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The OCRF collaborates with the Australian Cancer Research Foundation (ACRF) towards targeted and effective treatments.
Earlier this month a world-class cancer research program officially launched at the Walter Eliza Hall Institute of Medical Research (WEHI)—The Australian Cancer Research Foundation Program for Resolving Cancer Complexity and Therapeutic Resistance. This $3.5million grant awarded by ACRF will leverage the collaborative potential of some of the brightest minds in the country, with particular involvement from 21 investigators across biology, drug discovery, bioinformatics, treatment, resistance and more.
To have funds from OCRF available to support technical experts using the equipment and output is a win-win for researchers, making the grant application process that much more efficient, and will ultimately benefit ovarian cancer patients."
Over three years, the Ovarian Cancer Research Foundation (OCRF) has contributed $349,500 to the program, in particular for the salaries of two bioinformaticians to work on extracting insights for ovarian cancer research. Simply put, a bioinformatician is a mathematician that works in biology, focused on analysis of cell data at a genomic level.
Image provided by ACRF: WEHI Researchers involved in the program
Benefits of the program for ovarian cancer research
The Program, lead out of WEHI, seeks to better understand the complexity of cancers so that they can be treated in a more targeted and effective way. It unravels one of the main conundrums with precision medicine: how to deal with the variability of cancers? For example, why the same cancer type in different people, elicits different responses to the same therapies.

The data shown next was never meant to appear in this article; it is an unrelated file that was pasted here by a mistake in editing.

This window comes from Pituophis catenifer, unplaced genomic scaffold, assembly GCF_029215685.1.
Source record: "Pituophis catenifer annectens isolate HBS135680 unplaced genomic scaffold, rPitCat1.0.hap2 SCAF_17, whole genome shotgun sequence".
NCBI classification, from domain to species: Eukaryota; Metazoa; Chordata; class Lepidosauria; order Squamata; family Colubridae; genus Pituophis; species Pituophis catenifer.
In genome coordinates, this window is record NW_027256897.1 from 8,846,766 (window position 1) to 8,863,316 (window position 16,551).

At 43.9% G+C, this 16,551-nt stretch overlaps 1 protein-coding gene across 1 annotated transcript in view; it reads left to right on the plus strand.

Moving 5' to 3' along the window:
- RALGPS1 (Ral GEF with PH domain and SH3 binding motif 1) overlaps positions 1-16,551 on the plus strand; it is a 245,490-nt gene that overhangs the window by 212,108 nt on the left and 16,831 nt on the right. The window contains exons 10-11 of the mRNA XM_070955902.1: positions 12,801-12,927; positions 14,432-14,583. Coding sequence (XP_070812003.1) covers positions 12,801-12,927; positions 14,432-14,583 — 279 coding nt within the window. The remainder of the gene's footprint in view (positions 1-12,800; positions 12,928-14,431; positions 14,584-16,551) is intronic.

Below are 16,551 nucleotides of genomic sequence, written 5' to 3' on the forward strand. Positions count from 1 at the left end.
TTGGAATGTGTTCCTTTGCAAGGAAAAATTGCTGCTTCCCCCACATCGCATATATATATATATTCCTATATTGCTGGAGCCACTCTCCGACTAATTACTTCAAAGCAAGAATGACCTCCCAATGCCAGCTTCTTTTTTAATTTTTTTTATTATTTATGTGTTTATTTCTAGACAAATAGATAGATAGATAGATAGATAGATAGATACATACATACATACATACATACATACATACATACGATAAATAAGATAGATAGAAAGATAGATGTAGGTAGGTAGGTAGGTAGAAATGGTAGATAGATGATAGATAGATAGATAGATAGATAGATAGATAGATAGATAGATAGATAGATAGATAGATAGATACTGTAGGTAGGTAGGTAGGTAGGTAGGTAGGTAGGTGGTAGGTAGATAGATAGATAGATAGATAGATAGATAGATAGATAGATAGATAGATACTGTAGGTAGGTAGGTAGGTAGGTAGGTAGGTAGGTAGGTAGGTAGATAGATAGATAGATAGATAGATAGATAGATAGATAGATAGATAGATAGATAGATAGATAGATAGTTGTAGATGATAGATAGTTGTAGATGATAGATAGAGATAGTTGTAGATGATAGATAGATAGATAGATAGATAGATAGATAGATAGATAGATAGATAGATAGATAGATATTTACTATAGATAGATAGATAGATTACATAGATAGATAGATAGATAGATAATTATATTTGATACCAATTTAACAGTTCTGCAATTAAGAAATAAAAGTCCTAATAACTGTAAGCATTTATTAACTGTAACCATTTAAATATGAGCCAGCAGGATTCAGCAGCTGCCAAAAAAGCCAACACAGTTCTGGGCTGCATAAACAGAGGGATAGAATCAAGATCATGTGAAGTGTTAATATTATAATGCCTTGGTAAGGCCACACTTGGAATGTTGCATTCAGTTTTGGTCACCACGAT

Collaborative funding makes a difference to researchers, and ultimately ovarian cancer patients
An investigator in the program, Professor Clare Scott is focused on finding treatment solutions for ovarian cancers. In particular, the project aims to resolve a key gap in knowledge around the most lethal type of ovarian cancer, carcinosarcoma.
Two pieces of state-of-the-art technology are enabling the investigators to view research samples in better definition than ever before. The MIBIscope enables a far superior understanding of the tissue microenvironment. Previously, researchers could view four or so markers per cell, the MIBIscope enables them to see 10 times this number of markers and understand the location of each of the markers within the cells. At the virtual launch, A/Prof Edwin Hawkins described “The Multiphoton Microscope could be considered the space race in reverse’’– rather than the macro, here, the technology enables researchers to see the micro with more clarity. The better researchers can examine the disease, the closer they become to understanding it.
ACRF CEO, Kerry Strydom said “We are delighted with the collaborative funding arrangement with OCRF. ACRF grants capital funds for technology, equipment and infrastructure. To have funds from OCRF available to support technical experts using the equipment and output is a win-win for researchers, making the grant application process that much more efficient, and will ultimately benefit ovarian cancer patients.”
Researchers, working closely with clinicians, aim to develop targeted therapies based on their increasing understanding of specific cancer behaviour. The hope is that clinical trials can then follow from new and improved therapies.